Skip to main content

Friedman, Thomas L.


FRIEDMAN, THOMAS L. (1953– ), U.S. journalist. Born in Minneapolis, Minn., Friedman earned a bachelor's degree summa cum laude from Brandeis University with a specialty in Mediterranean studies, which helped prepare him for a career in writing and reporting on foreign affairs. He became known for advocating a compromise peace between Israel and the Palestinians, for modernization of the Arab world, and for globalization and laissez-faire capitalism.

During his undergraduate years, Friedman spent semesters abroad at the Hebrew University of Jerusalem and the American University in Cairo. He then attended St. Antony's College, Oxford University, on a Marshall scholarship and received a master's degree in modern Middle East studies. He joined the London bureau of United Press International and spent a year there as a general assignment reporter before being assigned to Beirut. He reported from Beirut from 1979 to 1981, and then was hired by the New York Times, which sent him to Beirut as bureau chief in 1982, six weeks before the Israeli invasion. Fluent in Arabic and Hebrew, he reported extensively on the war and won the Pulitzer Prize for international reporting, particularly for his articles on the Sabra and Shatilla massacres. In June 1984 Friedman became the Times's bureau chief in Israel, the first Jew to serve in that position, and worked in Jerusalem until 1988. He won another Pulitzer Prize for his reporting of the first Palestinian Intifada. He chronicled his assignment in the Middle East in the book From Beirut to Jerusalem, published in 1989. It was on the New York Times bestseller list for nearly 12 months and won the National Book Award for nonfiction and the Overseas Press Club Award for Best Book on Foreign Policy. The book has been published in 10 languages, including Japanese and Chinese, and is used as a basic textbook on the Middle East in many high schools and universities. Friedman has been attacked by right-wing Jewish organzations and individuals for his reporting from Beirut and for his support of a two-state solution a decade before the Oslo agreements. Given his background and his manifest commitments to Judaism and to Israel, they had considerable difficulty portraying him as a self-hating Jew, however much they tried.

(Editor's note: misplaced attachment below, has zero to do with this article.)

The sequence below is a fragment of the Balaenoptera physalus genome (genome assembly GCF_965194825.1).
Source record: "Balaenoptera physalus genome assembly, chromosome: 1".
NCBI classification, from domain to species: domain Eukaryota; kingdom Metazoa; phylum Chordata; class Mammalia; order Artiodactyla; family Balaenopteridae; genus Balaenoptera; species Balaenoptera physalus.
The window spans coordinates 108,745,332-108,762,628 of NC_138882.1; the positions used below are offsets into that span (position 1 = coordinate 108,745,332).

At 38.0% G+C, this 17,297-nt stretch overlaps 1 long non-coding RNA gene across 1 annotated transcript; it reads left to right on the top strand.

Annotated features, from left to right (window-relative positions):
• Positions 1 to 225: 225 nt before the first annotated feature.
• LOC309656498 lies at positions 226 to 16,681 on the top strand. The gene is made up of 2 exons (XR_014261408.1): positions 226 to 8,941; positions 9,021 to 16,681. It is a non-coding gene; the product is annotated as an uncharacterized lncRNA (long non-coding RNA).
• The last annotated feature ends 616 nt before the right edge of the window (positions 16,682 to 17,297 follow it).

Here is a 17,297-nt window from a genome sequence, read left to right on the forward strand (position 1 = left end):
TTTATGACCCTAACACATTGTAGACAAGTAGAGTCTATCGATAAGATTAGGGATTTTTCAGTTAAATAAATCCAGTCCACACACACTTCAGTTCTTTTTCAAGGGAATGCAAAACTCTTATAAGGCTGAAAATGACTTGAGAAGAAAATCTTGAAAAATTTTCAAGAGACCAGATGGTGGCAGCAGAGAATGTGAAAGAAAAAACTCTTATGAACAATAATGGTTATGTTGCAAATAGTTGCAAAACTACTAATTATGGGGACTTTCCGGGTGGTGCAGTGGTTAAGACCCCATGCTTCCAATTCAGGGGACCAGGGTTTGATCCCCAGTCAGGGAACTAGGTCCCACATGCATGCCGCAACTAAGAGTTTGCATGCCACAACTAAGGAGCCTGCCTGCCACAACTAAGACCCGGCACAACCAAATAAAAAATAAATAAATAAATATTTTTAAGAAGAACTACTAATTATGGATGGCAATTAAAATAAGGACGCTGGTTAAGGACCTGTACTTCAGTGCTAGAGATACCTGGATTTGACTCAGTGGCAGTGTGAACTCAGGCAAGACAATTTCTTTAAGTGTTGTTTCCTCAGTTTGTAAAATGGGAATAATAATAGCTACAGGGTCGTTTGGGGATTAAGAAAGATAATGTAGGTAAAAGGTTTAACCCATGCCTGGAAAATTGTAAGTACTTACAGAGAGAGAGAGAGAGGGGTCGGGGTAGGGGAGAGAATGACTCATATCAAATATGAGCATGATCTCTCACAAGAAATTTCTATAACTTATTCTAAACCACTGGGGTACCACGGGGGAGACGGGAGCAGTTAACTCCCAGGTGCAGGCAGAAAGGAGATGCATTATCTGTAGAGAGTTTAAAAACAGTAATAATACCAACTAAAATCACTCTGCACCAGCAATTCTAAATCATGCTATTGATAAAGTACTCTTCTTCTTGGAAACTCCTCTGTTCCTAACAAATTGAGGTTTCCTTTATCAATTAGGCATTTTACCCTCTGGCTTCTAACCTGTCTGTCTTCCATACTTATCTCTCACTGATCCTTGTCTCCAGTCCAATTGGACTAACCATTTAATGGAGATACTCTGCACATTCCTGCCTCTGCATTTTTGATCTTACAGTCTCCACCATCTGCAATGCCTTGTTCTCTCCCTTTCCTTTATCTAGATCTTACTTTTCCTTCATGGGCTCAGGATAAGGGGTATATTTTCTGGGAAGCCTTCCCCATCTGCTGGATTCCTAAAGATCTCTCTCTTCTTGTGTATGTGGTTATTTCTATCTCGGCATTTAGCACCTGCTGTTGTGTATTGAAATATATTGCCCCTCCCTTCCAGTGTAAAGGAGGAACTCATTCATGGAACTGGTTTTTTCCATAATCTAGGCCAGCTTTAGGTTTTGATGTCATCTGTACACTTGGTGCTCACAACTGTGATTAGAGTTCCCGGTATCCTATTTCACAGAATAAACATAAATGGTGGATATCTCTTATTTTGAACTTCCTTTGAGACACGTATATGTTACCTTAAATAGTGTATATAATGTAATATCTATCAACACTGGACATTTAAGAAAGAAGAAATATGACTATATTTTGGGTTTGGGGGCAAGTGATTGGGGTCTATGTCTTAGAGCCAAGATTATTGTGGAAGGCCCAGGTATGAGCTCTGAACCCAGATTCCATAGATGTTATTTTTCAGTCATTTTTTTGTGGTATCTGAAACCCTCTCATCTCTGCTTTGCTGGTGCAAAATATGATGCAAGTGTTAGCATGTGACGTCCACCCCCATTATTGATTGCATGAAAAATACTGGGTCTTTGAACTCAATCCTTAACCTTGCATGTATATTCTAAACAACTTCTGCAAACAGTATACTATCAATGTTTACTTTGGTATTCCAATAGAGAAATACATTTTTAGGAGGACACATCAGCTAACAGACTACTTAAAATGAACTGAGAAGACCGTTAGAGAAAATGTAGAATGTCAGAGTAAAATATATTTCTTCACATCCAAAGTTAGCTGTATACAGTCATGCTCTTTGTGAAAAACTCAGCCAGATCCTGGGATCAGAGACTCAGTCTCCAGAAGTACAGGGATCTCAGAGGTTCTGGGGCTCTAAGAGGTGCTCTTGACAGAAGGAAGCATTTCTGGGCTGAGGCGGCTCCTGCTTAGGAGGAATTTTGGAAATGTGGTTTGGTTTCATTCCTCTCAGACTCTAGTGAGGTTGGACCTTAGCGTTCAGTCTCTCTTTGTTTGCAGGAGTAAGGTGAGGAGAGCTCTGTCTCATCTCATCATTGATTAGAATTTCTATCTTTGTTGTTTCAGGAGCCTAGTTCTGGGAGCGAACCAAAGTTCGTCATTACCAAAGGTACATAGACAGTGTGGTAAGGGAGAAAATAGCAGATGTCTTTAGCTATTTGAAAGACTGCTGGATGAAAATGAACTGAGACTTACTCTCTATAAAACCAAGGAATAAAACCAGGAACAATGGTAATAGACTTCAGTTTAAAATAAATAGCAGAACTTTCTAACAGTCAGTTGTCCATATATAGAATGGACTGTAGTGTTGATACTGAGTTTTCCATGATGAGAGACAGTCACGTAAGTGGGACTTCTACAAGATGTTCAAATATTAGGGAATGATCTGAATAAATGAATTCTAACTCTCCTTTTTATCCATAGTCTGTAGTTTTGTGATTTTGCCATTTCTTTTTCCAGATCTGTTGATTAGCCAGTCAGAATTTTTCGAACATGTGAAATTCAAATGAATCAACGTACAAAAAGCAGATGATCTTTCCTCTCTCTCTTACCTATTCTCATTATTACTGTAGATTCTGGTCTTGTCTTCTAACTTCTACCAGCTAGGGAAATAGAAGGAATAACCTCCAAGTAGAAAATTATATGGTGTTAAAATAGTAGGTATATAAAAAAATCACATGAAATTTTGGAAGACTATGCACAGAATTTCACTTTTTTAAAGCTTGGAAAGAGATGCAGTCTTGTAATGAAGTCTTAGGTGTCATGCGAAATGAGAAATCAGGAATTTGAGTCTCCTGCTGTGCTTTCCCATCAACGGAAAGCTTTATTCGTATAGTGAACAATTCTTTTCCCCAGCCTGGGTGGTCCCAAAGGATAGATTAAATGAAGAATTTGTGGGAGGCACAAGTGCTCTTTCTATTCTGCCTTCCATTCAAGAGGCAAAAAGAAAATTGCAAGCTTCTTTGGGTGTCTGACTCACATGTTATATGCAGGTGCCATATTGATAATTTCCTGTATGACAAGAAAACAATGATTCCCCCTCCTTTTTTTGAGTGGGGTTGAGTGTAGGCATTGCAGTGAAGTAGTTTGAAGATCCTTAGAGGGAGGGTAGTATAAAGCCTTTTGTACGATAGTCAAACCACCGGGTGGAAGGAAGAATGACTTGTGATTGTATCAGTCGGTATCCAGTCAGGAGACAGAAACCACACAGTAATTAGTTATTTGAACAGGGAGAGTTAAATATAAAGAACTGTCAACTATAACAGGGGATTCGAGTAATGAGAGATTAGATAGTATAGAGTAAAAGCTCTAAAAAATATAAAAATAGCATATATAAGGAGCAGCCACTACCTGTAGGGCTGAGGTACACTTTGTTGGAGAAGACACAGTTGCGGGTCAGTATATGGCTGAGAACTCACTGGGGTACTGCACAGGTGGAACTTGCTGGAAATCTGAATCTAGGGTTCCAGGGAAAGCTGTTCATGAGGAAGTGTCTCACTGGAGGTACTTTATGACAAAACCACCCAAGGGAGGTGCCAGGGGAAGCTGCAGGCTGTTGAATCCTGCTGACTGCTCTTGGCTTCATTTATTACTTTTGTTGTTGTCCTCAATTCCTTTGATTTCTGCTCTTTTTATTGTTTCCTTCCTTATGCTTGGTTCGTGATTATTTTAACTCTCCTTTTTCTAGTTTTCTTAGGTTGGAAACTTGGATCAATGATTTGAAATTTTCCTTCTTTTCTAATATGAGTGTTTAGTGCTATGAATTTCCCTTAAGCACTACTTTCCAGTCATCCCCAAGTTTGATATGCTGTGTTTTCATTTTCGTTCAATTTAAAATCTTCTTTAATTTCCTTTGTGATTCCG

In January 1989 Friedman was posted to Washington as the Times's chief diplomatic correspondent. For the next four years he traveled 500,000 miles, covering Secretary of State James A. Baker and the end of the Cold War. When Bill Clinton became president, he was named White House correspondent and in 1994 his assignment became the intersection of foreign policy and economics. In 1995 he became a foreign affairs columnist for The Times.

Initially, Friedman focused on the intersection of globalization and finance, and summarized his views in The Lexus and the Olive Tree (1999). It, too, became a bestseller. The two objects in the title symbolized the interaction between globalization and local tradition. The book also discussed the role of new technology in reshaping global politics and argued that nations must sacrifice a degree of economic sovereignty to institutions like the International Monetary Fund to achieve Western-style prosperity. After the attacks of September 11, 2001, Friedman's columns concentrated on the threat of terrorism, and he won the 2002 Pulitzer Prize for commentary. He supported the invasion of Iraq in 2003, although he had grave misgivings about the way the Bush administration waged it. Friedman also wrote Longitudes and Attitudes (2002) and The World is Flat (2005).

When the Times developed a television channel, it engaged Friedman to draw on his extensive contacts to report and write documentaries about the Middle East and other parts of the world. As such, he became a familiar figure in American homes. He also appeared frequently on television panels and spoke often at colleges and public forums. He was a member of the board of trustees of Brandeis and of the advisory board of the Marshall Scholarship Commission.

[Stewart Kampel (2nd ed.)]

Cite this article
Pick a style below, and copy the text for your bibliography.

  • MLA
  • Chicago
  • APA

"Friedman, Thomas L.." Encyclopaedia Judaica. . 22 Jan. 2019 <>.

"Friedman, Thomas L.." Encyclopaedia Judaica. . (January 22, 2019).

"Friedman, Thomas L.." Encyclopaedia Judaica. . Retrieved January 22, 2019 from

Learn more about citation styles

Citation styles gives you the ability to cite reference entries and articles according to common styles from the Modern Language Association (MLA), The Chicago Manual of Style, and the American Psychological Association (APA).

Within the “Cite this article” tool, pick a style to see how all available information looks when formatted according to that style. Then, copy and paste the text into your bibliography or works cited list.

Because each style has its own formatting nuances that evolve over time and not all information is available for every reference entry or article, cannot guarantee each citation it generates. Therefore, it’s best to use citations as a starting point before checking the style against your school or publication’s requirements and the most-recent information available at these sites:

Modern Language Association

The Chicago Manual of Style

American Psychological Association

  • Most online reference entries and articles do not have page numbers. Therefore, that information is unavailable for most content. However, the date of retrieval is often important. Refer to each style’s convention regarding the best way to format page numbers and retrieval dates.
  • In addition to the MLA, Chicago, and APA styles, your school, university, publication, or institution may have its own requirements for citations. Therefore, be sure to refer to those guidelines when editing your bibliography or works cited list.